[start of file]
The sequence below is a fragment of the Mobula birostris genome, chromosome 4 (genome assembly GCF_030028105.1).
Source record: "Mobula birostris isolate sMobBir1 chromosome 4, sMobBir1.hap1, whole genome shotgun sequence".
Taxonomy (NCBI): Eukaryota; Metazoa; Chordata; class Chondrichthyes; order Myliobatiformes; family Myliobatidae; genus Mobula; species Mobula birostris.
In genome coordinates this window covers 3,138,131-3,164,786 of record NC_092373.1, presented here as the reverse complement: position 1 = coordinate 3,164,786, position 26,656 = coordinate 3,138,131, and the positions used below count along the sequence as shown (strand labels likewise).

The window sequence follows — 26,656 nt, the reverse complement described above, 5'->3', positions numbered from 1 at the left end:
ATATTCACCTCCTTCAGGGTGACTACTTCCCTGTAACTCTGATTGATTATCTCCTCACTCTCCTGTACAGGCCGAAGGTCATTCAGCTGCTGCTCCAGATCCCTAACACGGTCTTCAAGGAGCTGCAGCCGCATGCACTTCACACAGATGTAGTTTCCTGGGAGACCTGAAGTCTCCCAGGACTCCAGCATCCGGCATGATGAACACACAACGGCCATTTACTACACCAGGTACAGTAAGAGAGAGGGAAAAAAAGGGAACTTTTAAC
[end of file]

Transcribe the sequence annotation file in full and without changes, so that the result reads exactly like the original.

The sequence below is a fragment of the Mobula birostris genome, chromosome 4 (genome assembly GCF_030028105.1).
Source record: "Mobula birostris isolate sMobBir1 chromosome 4, sMobBir1.hap1, whole genome shotgun sequence".
Taxonomy (NCBI): Eukaryota; Metazoa; Chordata; class Chondrichthyes; order Myliobatiformes; family Myliobatidae; genus Mobula; species Mobula birostris.
In genome coordinates this window covers 3,138,131-3,164,786 of record NC_092373.1, presented here as the reverse complement: position 1 = coordinate 3,164,786, position 26,656 = coordinate 3,138,131, and the positions used below count along the sequence as shown (strand labels likewise).

The window sequence follows — 26,656 nt, the reverse complement described above, 5'->3', positions numbered from 1 at the left end:
ATATTCACCTCCTTCAGGGTGACTACTTCCCTGTAACTCTGATTGATTATCTCCTCACTCTCCTGTACAGGCCGAAGGTCATTCAGCTGCTGCTCCAGATCCCTAACACGGTCTTCAAGGAGCTGCAGCCGCATGCACTTCACACAGATGTAGTTTCCTGGGAGACCTGAAGTCTCCCAGGACTCCAGCATCCGGCATGATGAACACACAACGGCCATTTACTACACCAGGTACAGTAAGAGAGAGGGAAAAAAAGGGAACTTTTAAC